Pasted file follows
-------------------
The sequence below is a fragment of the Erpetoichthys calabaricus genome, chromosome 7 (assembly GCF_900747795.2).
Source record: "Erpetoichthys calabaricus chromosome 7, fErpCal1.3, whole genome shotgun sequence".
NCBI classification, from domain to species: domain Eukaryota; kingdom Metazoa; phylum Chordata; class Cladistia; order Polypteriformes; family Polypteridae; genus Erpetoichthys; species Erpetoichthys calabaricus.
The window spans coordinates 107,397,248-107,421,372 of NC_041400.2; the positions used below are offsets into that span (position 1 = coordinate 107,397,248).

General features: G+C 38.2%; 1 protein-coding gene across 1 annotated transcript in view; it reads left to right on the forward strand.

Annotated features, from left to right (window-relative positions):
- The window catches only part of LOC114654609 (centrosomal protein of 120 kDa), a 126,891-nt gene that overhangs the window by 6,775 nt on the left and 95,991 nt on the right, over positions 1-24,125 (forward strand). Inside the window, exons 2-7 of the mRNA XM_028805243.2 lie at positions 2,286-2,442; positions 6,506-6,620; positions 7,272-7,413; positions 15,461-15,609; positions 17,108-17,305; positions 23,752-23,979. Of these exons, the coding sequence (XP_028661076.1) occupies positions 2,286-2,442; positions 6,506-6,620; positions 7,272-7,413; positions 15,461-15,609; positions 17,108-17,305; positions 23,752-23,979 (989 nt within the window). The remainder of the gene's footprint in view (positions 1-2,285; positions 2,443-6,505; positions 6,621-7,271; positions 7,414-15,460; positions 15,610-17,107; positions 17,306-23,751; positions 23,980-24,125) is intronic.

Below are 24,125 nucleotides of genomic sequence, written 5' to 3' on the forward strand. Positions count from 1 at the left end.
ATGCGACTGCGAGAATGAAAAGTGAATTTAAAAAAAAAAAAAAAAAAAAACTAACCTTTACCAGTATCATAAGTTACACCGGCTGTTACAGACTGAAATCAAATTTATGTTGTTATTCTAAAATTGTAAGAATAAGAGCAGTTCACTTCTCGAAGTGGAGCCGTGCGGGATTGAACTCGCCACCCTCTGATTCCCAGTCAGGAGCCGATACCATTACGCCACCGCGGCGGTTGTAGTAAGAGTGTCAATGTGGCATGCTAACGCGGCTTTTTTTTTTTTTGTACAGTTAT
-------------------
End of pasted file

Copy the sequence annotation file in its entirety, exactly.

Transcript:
The sequence below is a fragment of the Erpetoichthys calabaricus genome, chromosome 7 (assembly GCF_900747795.2).
Source record: "Erpetoichthys calabaricus chromosome 7, fErpCal1.3, whole genome shotgun sequence".
NCBI classification, from domain to species: domain Eukaryota; kingdom Metazoa; phylum Chordata; class Cladistia; order Polypteriformes; family Polypteridae; genus Erpetoichthys; species Erpetoichthys calabaricus.
The window spans coordinates 107,397,248-107,421,372 of NC_041400.2; the positions used below are offsets into that span (position 1 = coordinate 107,397,248).

General features: G+C 38.2%; 1 protein-coding gene across 1 annotated transcript in view; it reads left to right on the forward strand.

Annotated features, from left to right (window-relative positions):
- The window catches only part of LOC114654609 (centrosomal protein of 120 kDa), a 126,891-nt gene that overhangs the window by 6,775 nt on the left and 95,991 nt on the right, over positions 1-24,125 (forward strand). Inside the window, exons 2-7 of the mRNA XM_028805243.2 lie at positions 2,286-2,442; positions 6,506-6,620; positions 7,272-7,413; positions 15,461-15,609; positions 17,108-17,305; positions 23,752-23,979. Of these exons, the coding sequence (XP_028661076.1) occupies positions 2,286-2,442; positions 6,506-6,620; positions 7,272-7,413; positions 15,461-15,609; positions 17,108-17,305; positions 23,752-23,979 (989 nt within the window). The remainder of the gene's footprint in view (positions 1-2,285; positions 2,443-6,505; positions 6,621-7,271; positions 7,414-15,460; positions 15,610-17,107; positions 17,306-23,751; positions 23,980-24,125) is intronic.

Below are 24,125 nucleotides of genomic sequence, written 5' to 3' on the forward strand. Positions count from 1 at the left end.
ATGCGACTGCGAGAATGAAAAGTGAATTTAAAAAAAAAAAAAAAAAAAAACTAACCTTTACCAGTATCATAAGTTACACCGGCTGTTACAGACTGAAATCAAATTTATGTTGTTATTCTAAAATTGTAAGAATAAGAGCAGTTCACTTCTCGAAGTGGAGCCGTGCGGGATTGAACTCGCCACCCTCTGATTCCCAGTCAGGAGCCGATACCATTACGCCACCGCGGCGGTTGTAGTAAGAGTGTCAATGTGGCATGCTAACGCGGCTTTTTTTTTTTTTGTACAGTTAT